The Toni Times | April 2021
Happy April! This week many Californians are celebrating Easter and Passover. While the celebrations will look a little different again this year, I think we’re all starting to feel some sense of optimism. If we continue to do our part—get vaccinated, keep wearing masks, wash your hands, and remember physical distancing—then getting together with family and friends will move back to being a more ordinary event—events we know have such extraordinary benefits for our wellbeing! Later in this newsletter, we share how to find the latest word on vaccines, reopenings, and other key issues regarding the COVID-19 pandemic. Please be sure to check that out. And remember, the statewide application for the tenant/landlord eviction relief enacted by the legislature and the governor is now available at the Housing is Key website.
This April, thanks to our efforts in Sacramento and the Biden Administration’s American Rescue Plan, there is increased funding for both the federal Earned Income Tax Credit and the California Earned Income Tax Credit. The EITC programs put cash into people’s pockets and money into local economies. With the April 15 tax deadline being pushed back to May 17, we have extra time to spread the word, so please share this information with anyone you know who is eligible—and you don’t have to owe any taxes to qualify. CalEITC4me.org has more information about these important programs.
I’m very pleased to announce that as we move into April, several of the bills I have introduced are making significant progress. SB 1, which provides tools to help California and our communities push back against sea level rise, was approved by the Senate Natural Resources & Water Committee, and after a couple more stops in the Senate we expect it to be taken up in the Assembly. I have to thank our own Dr. Margaret Leinen of UC San Diego’s Scripps Institution of Oceanography, Assemblymember Cottie Petrie-Norris (D-Laguna Beach), Senator John Laird (D-Santa Cruz), California Coastal Commissioner Sara Aminzadeh, and Jennifer Savage of the Surfrider Foundation for joining me on World Water Day last month to promote SB1. I invite you to read the op-ed I wrote about this here.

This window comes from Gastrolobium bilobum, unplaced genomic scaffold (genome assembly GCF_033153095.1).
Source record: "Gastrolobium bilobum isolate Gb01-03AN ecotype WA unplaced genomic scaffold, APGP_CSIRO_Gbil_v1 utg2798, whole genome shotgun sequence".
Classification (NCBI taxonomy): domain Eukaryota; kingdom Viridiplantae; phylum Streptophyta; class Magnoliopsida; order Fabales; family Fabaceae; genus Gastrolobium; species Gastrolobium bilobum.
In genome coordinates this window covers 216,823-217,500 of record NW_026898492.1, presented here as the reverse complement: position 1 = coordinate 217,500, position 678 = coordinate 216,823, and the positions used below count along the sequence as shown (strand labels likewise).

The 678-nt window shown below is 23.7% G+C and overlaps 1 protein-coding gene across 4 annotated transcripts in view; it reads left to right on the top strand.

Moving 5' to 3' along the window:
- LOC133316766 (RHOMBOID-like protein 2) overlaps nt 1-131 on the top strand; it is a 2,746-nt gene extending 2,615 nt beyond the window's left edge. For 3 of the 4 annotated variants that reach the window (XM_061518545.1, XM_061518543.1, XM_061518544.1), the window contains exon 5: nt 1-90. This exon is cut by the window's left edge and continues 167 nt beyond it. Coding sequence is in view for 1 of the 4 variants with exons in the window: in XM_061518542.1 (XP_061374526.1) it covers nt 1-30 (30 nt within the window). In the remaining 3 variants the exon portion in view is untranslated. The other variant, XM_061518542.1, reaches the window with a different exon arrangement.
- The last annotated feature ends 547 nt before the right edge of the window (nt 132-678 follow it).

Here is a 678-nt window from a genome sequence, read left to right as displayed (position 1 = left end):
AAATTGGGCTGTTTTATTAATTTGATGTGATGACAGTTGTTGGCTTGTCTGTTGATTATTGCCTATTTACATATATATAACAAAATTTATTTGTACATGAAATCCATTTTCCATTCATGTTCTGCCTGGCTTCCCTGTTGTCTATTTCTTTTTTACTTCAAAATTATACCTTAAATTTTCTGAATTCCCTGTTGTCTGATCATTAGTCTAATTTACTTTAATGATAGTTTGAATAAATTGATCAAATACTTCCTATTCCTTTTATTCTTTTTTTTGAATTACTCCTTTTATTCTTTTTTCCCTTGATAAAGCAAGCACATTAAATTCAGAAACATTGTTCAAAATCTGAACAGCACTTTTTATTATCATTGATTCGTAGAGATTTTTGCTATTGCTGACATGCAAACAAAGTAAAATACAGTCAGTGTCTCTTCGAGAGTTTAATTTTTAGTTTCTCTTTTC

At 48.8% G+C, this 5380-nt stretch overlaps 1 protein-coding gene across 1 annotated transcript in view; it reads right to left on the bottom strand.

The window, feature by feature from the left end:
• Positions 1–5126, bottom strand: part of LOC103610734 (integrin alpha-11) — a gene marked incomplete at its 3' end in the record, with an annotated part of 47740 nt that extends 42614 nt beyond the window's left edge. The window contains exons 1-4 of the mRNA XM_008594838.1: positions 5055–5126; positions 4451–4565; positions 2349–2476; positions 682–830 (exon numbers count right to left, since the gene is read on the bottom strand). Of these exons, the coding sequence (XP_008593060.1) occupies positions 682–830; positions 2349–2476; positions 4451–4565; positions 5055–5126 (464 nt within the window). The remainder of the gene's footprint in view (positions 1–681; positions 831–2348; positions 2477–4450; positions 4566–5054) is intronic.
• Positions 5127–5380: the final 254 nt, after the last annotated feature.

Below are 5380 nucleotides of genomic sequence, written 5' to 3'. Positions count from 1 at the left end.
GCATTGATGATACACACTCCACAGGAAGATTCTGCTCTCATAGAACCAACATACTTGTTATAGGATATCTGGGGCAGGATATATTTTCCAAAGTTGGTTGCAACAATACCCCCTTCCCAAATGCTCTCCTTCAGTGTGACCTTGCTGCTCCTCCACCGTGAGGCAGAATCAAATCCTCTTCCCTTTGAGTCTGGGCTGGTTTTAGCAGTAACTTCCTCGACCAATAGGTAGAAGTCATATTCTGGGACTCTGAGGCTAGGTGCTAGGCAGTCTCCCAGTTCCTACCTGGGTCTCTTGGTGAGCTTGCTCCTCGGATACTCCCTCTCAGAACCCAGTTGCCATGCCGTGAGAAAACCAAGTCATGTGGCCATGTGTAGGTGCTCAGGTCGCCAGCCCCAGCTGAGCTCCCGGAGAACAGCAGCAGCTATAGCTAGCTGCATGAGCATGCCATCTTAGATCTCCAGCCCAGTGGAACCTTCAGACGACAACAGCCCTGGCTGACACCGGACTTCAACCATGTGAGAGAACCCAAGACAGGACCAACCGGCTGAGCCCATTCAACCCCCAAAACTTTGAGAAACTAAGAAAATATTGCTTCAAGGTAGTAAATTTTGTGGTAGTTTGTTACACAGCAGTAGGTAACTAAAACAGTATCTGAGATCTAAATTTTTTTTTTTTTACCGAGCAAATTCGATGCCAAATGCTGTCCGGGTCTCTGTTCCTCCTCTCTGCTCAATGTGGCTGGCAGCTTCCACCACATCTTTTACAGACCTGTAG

SB 7, my bill to jumpstart and expand a successful CEQA streamlining program continues to advance, as does SB 9, which seeks to bridge the gap between producing the additional housing we need while including protections for communities and neighborhoods. In fact, along with SB 7 and SB 9, the Senate’s entire housing production package continues to gain support, and we are working hard to get those bills to the Governor’s desk and signed into law.
All in all, it looks to be a busy month in April. And, hopefully, an even brighter one.
Our coastline is a precious resource. But in communities throughout California, warming waters and rising sea levels threaten both the coast we love and the people and businesses that are located there. Predictions are that left unchecked, sea level rise will cause billions of dollars in damage in California and disrupt countless lives.
That is why I introduced Senate Bill 1, the Sea Level Rise Mitigation and Adaptation Act. Sea level rise stands to impact our region’s economy, which relies on tourism and coastal recreation, our military installations and their mission, and critical infrastructure like wastewater treatment facilities, airports, ports, and rail lines.
In Imperial Beach, the annual King Tide flooding events—which bring the highest tides of the year—flood low-lying streets, homes, and businesses. City leaders have turned to science, plus a network of local agencies and partners, to help them adapt and deal with the impact of these rising tides in the community.
According to the UC San Diego’s Scripps Institution of Oceanography, even subtle changes in sea-level will worsen flooding, leave some coastal areas permanently submerged, foul our freshwater sources near the coast, and make it impossible to provide adequate drainage to some neighborhoods.
This legislation would:
- Direct the California Coastal Commission to take into account sea level rise in planning, development and mitigation efforts;